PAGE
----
Upon arriving in one building, you witness an interaction between a receptionist and a sales manager. The receptionist wonders why a country and company that hate each other had meetings scheduled so close to each other, and sends a complaint. The sales manager explains that they wanted this meeting to happen to help enflame a conflict, in which they could sell their military robots to a country and a corporation attempting to take its land for its own purposes. The military industrial complex isn’t just profiting from conflicts in the world, they’re actively causing and enabling them.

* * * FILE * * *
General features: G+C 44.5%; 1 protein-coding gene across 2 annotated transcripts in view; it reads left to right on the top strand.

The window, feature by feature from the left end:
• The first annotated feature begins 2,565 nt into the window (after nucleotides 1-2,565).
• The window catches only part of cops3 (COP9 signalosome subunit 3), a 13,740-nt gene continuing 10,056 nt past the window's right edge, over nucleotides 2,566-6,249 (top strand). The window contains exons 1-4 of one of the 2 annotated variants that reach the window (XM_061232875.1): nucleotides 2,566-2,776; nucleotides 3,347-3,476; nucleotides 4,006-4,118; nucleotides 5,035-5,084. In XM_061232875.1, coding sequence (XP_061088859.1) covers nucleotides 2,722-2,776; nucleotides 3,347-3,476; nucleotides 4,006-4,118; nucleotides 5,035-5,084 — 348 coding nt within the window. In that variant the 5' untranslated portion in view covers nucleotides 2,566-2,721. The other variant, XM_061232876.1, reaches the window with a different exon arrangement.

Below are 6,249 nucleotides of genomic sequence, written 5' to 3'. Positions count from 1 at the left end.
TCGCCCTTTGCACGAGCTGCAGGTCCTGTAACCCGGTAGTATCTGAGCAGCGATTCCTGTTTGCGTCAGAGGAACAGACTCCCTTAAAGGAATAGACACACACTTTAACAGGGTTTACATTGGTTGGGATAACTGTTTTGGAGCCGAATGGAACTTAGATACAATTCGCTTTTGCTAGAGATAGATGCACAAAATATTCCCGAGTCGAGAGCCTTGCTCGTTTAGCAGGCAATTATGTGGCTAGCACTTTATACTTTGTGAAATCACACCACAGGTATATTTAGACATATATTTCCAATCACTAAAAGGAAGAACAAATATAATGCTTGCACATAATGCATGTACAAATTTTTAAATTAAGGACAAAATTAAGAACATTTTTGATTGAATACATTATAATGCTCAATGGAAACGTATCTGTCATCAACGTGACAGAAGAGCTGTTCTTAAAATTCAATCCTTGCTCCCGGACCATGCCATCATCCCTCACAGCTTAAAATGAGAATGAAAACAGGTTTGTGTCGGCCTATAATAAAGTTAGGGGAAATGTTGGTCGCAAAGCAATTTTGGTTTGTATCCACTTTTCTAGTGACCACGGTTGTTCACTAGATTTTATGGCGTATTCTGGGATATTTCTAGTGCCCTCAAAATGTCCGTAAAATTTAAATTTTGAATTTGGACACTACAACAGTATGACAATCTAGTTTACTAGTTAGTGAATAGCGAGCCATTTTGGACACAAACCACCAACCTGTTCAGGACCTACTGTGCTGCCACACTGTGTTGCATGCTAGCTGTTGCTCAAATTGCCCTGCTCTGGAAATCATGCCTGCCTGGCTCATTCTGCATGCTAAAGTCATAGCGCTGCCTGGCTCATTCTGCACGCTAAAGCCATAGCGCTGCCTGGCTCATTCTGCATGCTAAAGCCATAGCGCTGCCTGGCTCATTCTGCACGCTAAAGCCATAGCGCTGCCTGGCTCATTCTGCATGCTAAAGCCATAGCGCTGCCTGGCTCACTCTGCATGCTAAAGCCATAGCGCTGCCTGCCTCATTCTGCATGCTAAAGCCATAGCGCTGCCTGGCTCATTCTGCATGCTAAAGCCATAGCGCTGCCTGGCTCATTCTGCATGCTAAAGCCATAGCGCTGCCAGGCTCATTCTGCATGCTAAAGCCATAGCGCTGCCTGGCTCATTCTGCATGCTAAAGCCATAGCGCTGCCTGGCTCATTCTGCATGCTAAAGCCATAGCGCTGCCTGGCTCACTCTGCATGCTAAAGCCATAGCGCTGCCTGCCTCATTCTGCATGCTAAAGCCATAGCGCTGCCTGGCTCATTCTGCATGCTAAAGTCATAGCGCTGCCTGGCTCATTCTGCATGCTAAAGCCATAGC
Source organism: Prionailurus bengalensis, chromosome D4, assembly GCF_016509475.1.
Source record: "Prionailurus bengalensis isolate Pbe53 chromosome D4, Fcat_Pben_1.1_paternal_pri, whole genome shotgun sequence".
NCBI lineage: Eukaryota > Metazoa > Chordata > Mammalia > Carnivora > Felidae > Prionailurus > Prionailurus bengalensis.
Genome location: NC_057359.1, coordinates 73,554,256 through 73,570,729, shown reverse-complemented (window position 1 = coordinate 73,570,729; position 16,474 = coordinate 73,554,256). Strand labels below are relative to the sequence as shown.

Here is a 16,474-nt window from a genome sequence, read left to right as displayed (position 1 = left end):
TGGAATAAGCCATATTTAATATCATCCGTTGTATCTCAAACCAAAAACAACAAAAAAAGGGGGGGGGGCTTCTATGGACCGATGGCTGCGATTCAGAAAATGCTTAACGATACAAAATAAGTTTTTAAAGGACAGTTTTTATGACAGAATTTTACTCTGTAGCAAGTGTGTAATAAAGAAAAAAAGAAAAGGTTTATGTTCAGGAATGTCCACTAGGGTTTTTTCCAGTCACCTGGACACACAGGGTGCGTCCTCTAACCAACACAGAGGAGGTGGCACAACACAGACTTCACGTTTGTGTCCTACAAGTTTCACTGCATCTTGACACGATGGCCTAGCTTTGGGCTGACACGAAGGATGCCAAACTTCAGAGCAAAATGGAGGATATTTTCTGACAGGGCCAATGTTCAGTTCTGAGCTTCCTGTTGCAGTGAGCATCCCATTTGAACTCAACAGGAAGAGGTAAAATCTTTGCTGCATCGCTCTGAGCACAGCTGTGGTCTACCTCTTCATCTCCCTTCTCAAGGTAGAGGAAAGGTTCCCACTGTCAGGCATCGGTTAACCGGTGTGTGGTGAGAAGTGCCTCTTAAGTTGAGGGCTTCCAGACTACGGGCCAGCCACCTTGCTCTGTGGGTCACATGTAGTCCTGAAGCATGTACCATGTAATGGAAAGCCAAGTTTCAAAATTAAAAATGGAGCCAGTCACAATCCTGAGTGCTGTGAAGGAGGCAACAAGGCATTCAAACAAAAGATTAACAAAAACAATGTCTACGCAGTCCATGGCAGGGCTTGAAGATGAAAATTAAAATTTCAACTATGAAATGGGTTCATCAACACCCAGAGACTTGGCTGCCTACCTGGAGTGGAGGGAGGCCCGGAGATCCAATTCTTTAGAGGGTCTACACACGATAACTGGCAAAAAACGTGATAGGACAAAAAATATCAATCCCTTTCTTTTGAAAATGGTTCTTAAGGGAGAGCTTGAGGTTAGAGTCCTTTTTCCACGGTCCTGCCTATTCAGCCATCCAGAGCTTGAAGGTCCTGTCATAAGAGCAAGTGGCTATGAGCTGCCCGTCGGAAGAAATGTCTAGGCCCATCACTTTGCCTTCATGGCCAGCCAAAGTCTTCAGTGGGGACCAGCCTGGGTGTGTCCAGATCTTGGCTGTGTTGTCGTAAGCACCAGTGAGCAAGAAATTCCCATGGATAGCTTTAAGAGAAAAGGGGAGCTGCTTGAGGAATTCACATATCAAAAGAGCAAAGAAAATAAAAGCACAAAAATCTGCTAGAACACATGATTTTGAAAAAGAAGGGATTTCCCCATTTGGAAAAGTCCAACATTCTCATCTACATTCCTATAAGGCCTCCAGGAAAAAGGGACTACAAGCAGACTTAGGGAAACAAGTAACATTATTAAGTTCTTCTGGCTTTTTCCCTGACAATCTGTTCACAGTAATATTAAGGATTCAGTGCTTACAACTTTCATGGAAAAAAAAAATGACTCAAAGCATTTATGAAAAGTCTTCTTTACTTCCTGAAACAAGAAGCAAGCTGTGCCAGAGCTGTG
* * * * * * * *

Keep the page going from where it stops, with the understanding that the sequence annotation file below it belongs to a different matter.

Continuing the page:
Ultimately, humanity is saved by the same scientist that helped reverse the effects of climate change, Elizabet Sobek. She helps develop an AI named GAIA that, along with 9 other sub-AI programs, will help bring back humanity and organic life onto the planet. Importantly, she teaches this AI to feel and understand the value of human life, something that capitalists today and of this fictional world lacked. One of the branches, Apollo, is meant to store knowledge of every civilization and all their technologies and cultures for the new generation of humanity to obtain as well as learning the lessons of the past. As can be seen from the still tribal and halfway medieval setting, humans never obtain that knowledge and that’s because Ted Faro secretly destroys Apollo, claiming that the knowledge is a disease that can’t be given to the people. He even retains the anti-democratic values of those like Peter Thiel, who largely despise democracy. They constantly question people they believe to be lesser than them, and take matters into their own hands. Peter Thiel subverted the justice system by secretly funding lawsuits against Gawker, Facebook has continually worked with the NSA and FBI, and Elon Musk currently sits on an advisory council for the Trump administration.